How to Get a Smell out of an Old Wooden Trunk

An old wooden trunk that's been stored in an attic or basement for many years may reveal family treasures, or at least memories.

Removing the Source

An old wooden trunk may have mildew or mold growth.
It may also contain odor-causing mildew and mold. The first step in removing any odor from an old trunk is to go through the contents, discarding any ruined items and restoring those items worth saving. Once the trunk is cleaned out, identify and remove the cause of the odor. Once any mold or mildew has been removed, good ventilation and a few common household supplies can take care of lingering odors. .

Mix 8 to 10 tbs. trisodium phosphate with 1 gallon warm water in a bucket.

Dip a sponge or scrubbing brush in the solution and scrub the entire wooden trunk thoroughly to remove any mildew or grime. Don't over wet the wood.

Place the wooden trunk in a well-ventilated place to dry, preferably on a solid surface outside in the sun.

Removing the Odor

Pour 1/4 cup vinegar into a small bowl. Set the bowl in the trunk for several hours to neutralize odors.

Dip a cotton ball in vanilla extract and place the cotton ball in the trunk. As the alcohol in the extract evaporates, it will eliminate the smell.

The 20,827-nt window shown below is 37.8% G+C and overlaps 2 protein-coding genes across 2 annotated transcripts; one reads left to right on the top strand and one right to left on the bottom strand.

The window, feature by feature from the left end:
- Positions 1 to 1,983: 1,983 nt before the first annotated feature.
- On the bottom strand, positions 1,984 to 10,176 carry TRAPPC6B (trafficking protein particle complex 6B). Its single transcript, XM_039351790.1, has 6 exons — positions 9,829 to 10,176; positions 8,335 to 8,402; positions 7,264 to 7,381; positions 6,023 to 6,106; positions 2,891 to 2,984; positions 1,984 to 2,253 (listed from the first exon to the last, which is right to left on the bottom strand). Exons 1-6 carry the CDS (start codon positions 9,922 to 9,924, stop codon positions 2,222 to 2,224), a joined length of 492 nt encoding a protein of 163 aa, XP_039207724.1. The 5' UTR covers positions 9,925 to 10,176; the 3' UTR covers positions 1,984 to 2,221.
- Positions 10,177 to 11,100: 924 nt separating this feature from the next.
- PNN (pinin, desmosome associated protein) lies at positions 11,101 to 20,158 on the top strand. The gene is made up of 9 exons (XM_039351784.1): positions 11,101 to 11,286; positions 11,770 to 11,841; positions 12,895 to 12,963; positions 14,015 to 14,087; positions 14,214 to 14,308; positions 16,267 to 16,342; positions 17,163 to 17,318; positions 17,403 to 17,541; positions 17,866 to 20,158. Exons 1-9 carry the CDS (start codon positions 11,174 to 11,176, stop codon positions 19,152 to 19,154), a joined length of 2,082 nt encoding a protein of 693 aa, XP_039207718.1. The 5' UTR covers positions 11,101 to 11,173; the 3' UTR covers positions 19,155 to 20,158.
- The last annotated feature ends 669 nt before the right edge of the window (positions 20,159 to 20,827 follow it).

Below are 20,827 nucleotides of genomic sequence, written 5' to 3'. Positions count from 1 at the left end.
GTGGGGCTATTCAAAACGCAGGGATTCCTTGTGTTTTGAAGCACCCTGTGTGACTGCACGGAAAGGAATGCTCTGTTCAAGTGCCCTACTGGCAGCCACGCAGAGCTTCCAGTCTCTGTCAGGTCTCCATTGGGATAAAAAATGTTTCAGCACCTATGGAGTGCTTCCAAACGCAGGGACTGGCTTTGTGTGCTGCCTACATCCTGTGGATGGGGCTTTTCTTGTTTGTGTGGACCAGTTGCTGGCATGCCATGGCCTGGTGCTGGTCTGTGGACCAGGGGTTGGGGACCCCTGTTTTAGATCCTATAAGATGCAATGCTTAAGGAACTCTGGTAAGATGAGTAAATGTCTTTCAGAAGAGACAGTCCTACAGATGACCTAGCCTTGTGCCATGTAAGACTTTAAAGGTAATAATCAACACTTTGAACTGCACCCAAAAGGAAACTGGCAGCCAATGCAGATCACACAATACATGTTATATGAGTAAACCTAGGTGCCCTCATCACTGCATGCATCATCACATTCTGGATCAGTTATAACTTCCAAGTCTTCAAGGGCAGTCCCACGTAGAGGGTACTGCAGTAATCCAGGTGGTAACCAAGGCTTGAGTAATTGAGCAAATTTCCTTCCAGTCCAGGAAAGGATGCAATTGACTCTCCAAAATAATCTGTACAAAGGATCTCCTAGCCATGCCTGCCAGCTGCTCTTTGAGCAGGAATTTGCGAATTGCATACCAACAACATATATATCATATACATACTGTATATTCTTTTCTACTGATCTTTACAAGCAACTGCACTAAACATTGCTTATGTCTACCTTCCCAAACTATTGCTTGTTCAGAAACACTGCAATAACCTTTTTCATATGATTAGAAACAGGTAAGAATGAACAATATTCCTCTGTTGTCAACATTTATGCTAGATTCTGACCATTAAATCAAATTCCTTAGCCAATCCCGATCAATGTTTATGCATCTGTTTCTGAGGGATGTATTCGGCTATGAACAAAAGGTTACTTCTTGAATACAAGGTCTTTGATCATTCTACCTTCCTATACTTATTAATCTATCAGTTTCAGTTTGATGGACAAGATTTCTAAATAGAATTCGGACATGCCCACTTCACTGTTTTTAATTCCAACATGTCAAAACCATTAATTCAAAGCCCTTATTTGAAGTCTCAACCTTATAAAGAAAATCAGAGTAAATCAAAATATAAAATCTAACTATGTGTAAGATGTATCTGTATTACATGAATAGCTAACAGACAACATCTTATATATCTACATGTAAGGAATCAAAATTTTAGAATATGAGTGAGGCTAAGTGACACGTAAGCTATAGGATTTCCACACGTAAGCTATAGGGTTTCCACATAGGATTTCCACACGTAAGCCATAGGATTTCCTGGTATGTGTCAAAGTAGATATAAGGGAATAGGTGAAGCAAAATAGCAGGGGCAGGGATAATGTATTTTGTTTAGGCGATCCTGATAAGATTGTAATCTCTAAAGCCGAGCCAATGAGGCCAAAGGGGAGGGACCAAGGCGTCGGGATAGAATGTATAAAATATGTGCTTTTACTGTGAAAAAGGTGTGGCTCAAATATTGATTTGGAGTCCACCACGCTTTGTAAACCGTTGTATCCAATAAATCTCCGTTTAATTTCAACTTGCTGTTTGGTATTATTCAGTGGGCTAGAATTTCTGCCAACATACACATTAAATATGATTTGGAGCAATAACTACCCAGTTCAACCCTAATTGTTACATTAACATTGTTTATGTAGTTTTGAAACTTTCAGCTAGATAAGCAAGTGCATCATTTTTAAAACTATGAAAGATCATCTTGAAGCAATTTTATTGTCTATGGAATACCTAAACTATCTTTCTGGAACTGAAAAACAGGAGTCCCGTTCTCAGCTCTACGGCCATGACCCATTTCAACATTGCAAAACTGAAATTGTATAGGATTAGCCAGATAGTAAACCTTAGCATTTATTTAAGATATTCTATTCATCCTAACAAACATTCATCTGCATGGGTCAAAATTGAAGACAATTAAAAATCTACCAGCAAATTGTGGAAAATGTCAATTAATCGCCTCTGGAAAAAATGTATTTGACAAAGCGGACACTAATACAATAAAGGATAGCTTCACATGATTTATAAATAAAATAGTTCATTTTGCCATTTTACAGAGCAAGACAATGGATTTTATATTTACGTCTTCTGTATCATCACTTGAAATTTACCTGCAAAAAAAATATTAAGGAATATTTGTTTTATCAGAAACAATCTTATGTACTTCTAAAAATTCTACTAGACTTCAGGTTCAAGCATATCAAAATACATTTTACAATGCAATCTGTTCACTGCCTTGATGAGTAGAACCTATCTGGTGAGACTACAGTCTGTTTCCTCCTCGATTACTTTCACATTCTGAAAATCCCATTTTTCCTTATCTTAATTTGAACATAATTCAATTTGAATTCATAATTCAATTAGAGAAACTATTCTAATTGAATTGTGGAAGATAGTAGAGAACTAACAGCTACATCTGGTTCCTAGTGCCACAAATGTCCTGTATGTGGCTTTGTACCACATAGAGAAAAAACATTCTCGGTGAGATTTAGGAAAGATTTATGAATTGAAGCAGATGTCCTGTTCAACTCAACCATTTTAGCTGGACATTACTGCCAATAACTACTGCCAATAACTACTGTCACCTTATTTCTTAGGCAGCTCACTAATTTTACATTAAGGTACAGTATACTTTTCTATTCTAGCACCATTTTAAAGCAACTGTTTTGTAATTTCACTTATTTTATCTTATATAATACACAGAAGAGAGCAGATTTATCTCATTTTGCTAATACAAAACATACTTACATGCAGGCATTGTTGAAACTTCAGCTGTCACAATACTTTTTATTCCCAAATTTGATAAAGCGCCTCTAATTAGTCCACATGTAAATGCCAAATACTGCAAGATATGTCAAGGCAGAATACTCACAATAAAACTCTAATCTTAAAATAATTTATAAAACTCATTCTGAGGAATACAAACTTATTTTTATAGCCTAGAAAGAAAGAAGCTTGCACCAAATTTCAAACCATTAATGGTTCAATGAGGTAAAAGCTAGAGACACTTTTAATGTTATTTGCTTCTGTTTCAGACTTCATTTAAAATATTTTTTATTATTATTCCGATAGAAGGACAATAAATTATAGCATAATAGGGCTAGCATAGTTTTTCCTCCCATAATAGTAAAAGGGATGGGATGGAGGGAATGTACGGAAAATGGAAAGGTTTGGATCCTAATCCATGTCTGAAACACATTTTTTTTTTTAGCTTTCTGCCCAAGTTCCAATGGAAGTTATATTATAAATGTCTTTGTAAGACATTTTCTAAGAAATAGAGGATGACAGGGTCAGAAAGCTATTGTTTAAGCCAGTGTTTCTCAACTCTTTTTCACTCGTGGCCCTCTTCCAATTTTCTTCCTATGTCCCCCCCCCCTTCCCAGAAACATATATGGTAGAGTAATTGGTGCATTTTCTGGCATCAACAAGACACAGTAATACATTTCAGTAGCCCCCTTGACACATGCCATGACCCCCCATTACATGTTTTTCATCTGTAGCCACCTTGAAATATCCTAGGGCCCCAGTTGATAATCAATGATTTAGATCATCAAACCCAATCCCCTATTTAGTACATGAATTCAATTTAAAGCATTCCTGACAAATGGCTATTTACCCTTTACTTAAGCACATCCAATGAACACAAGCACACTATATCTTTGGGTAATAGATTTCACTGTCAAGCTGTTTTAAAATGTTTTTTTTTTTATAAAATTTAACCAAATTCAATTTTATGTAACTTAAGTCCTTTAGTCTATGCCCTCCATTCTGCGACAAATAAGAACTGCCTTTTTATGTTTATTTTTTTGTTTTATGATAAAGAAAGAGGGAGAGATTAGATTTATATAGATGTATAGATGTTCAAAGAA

Spread activated charcoal on a tray and place it in the trunk for several days. Remove the charcoal and discard it.

Things You Will Need

  • Trisodium phosphate
  • Bucket
  • Sponge or scrub brush
  • Vinegar
  • Small bowl
  • Vanilla extract
  • Cotton ball
  • Activated charcoal
  • Tray


  • Mold and mildew thrive in warm, moist conditions. Store the wooden trunk in a dry, cool location and check it periodically.
  • Paint the inside of the trunk with a mildew-resistant paint to minimize future problems.

About the Author

Julie Christensen is a food writer, caterer, and mom-chef. She's the creator of MarmaladeMom.org, dedicated to family fun and delicious food, and released a book titled "More Than Pot Roast: Fast, Fresh Slow Cooker Recipes."